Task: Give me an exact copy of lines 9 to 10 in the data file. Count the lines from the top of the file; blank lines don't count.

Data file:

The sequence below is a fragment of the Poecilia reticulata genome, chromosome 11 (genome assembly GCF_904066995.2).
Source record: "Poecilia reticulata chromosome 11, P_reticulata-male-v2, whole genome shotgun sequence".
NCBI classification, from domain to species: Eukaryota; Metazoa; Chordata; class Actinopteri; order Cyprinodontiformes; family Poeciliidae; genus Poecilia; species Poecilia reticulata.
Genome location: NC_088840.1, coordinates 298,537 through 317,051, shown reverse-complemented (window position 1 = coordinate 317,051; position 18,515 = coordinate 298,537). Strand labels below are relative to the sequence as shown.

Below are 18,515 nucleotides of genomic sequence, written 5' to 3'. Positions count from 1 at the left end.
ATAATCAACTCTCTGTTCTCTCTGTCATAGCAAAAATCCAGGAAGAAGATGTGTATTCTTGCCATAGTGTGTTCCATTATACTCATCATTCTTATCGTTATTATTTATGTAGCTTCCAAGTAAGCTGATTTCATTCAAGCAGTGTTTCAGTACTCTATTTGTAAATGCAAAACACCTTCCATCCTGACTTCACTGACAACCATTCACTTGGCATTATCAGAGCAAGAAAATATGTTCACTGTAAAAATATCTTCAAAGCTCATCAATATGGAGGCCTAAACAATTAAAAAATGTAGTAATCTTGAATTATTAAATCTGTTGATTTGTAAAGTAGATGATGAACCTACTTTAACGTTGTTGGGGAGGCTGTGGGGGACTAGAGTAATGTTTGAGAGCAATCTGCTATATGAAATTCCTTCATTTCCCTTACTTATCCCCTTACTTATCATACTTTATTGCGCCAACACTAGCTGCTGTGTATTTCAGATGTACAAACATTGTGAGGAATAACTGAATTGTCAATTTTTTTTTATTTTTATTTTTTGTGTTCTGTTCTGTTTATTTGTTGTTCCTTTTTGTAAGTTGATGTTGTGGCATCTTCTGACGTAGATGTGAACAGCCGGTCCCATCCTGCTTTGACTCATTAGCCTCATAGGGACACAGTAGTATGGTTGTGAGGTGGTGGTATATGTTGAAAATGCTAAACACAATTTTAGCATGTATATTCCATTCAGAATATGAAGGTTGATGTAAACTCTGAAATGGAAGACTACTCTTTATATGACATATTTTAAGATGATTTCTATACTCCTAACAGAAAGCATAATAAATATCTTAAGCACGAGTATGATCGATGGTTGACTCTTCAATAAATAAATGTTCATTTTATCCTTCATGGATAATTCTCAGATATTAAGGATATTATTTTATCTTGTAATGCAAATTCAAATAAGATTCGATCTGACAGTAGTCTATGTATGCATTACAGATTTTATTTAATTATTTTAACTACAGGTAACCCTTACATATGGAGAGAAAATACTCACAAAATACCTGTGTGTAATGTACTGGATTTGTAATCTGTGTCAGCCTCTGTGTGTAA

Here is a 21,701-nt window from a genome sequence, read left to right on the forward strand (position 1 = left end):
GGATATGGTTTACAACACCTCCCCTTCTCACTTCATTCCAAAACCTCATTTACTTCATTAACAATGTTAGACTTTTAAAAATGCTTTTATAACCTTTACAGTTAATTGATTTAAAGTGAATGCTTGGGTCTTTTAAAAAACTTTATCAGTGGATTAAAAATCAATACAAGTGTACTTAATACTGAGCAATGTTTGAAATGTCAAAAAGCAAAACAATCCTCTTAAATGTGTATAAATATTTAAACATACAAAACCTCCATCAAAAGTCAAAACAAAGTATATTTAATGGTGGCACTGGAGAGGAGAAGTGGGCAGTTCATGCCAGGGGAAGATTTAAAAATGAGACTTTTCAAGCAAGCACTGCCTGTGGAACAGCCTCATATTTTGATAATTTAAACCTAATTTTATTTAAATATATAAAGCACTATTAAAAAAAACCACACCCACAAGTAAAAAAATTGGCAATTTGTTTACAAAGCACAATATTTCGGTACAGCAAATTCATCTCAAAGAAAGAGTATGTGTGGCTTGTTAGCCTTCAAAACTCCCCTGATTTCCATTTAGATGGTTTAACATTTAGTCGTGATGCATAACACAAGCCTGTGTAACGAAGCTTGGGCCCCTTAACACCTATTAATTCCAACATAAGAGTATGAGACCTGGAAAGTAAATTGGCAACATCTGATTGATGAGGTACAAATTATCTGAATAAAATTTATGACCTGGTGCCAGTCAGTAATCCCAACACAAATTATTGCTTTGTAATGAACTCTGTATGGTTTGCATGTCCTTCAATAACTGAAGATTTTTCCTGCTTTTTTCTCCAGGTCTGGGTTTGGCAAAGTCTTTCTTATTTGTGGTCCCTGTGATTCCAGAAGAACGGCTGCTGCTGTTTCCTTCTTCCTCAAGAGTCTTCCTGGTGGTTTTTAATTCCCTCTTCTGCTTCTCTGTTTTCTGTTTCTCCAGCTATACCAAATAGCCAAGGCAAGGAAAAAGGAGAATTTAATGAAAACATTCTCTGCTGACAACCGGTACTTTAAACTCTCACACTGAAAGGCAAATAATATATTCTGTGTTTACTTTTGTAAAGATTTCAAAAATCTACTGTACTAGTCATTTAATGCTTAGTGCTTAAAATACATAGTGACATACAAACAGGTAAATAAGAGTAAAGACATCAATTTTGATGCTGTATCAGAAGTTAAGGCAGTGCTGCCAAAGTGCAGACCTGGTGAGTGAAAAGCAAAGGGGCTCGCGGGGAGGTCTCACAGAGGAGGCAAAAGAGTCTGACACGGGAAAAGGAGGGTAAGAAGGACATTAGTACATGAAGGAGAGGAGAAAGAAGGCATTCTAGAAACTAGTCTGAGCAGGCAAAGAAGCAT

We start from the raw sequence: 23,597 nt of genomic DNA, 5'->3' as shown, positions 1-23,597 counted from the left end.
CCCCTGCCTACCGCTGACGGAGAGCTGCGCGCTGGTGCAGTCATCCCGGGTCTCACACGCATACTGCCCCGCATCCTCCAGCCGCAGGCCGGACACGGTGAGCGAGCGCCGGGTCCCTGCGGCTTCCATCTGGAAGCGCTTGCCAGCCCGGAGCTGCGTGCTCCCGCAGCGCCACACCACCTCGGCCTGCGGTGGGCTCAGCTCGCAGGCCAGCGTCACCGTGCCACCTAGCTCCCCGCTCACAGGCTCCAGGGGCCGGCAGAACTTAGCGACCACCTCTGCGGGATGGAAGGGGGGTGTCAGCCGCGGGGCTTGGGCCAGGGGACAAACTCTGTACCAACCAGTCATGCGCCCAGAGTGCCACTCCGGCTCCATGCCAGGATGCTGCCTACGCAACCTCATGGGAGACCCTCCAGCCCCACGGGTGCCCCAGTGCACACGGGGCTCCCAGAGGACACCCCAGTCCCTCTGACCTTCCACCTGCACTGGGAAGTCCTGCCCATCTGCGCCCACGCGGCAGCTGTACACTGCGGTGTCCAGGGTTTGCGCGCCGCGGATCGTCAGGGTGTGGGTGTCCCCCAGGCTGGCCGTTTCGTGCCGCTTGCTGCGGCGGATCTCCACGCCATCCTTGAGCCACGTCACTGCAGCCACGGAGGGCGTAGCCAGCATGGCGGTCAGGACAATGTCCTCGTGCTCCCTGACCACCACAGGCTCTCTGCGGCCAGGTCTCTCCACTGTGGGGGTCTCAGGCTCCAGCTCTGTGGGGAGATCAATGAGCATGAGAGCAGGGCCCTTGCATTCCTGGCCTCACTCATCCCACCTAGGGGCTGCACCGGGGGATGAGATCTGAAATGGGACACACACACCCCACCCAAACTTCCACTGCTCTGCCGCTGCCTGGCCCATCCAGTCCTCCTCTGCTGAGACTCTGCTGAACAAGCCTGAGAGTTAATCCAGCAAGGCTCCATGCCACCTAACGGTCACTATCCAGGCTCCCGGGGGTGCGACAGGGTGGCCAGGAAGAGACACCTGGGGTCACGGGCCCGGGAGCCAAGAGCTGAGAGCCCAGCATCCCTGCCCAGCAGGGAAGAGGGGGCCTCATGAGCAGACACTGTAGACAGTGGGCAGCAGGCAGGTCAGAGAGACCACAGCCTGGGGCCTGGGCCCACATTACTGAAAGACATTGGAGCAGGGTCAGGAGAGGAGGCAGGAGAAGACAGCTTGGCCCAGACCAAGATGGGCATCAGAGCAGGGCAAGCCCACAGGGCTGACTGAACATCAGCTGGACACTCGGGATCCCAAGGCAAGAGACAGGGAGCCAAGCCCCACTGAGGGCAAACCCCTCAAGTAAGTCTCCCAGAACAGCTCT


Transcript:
We start from the raw sequence: 23,597 nt of genomic DNA, 5'->3' as shown, positions 1-23,597 counted from the left end.
CCCCTGCCTACCGCTGACGGAGAGCTGCGCGCTGGTGCAGTCATCCCGGGTCTCACACGCATACTGCCCCGCATCCTCCAGCCGCAGGCCGGACACGGTGAGCGAGCGCCGGGTCCCTGCGGCTTCCATCTGGAAGCGCTTGCCAGCCCGGAGCTGCGTGCTCCCGCAGCGCCACACCACCTCGGCCTGCGGTGGGCTCAGCTCGCAGGCCAGCGTCACCGTGCCACCTAGCTCCCCGCTCACAGGCTCCAGGGGCCGGCAGAACTTAGCGACCACCTCTGCGGGATGGAAGGGGGGTGTCAGCCGCGGGGCTTGGGCCAGGGGACAAACTCTGTACCAACCAGTCATGCGCCCAGAGTGCCACTCCGGCTCCATGCCAGGATGCTGCCTACGCAACCTCATGGGAGACCCTCCAGCCCCACGGGTGCCCCAGTGCACACGGGGCTCCCAGAGGACACCCCAGTCCCTCTGACCTTCCACCTGCACTGGGAAGTCCTGCCCATCTGCGCCCACGCGGCAGCTGTACACTGCGGTGTCCAGGGTTTGCGCGCCGCGGATCGTCAGGGTGTGGGTGTCCCCCAGGCTGGCCGTTTCGTGCCGCTTGCTGCGGCGGATCTCCACGCCATCCTTGAGCCACGTCACTGCAGCCACGGAGGGCGTAGCCAGCATGGCGGTCAGGACAATGTCCTCGTGCTCCCTGACCACCACAGGCTCTCTGCGGCCAGGTCTCTCCACTGTGGGGGTCTCAGGCTCCAGCTCTGTGGGGAGATCAATGAGCATGAGAGCAGGGCCCTTGCATTCCTGGCCTCACTCATCCCACCTAGGGGCTGCACCGGGGGATGAGATCTGAAATGGGACACACACACCCCACCCAAACTTCCACTGCTCTGCCGCTGCCTGGCCCATCCAGTCCTCCTCTGCTGAGACTCTGCTGAACAAGCCTGAGAGTTAATCCAGCAAGGCTCCATGCCACCTAACGGTCACTATCCAGGCTCCCGGGGGTGCGACAGGGTGGCCAGGAAGAGACACCTGGGGTCACGGGCCCGGGAGCCAAGAGCTGAGAGCCCAGCATCCCTGCCCAGCAGGGAAGAGGGGGCCTCATGAGCAGACACTGTAGACAGTGGGCAGCAGGCAGGTCAGAGAGACCACAGCCTGGGGCCTGGGCCCACATTACTGAAAGACATTGGAGCAGGGTCAGGAGAGGAGGCAGGAGAAGACAGCTTGGCCCAGACCAAGATGGGCATCAGAGCAGGGCAAGCCCACAGGGCTGACTGAACATCAGCTGGACACTCGGGATCCCAAGGCAAGAGACAGGGAGCCAAGCCCCACTGAGGGCAAACCCCTCAAGTAAGTCTCCCAGAACAGCTCT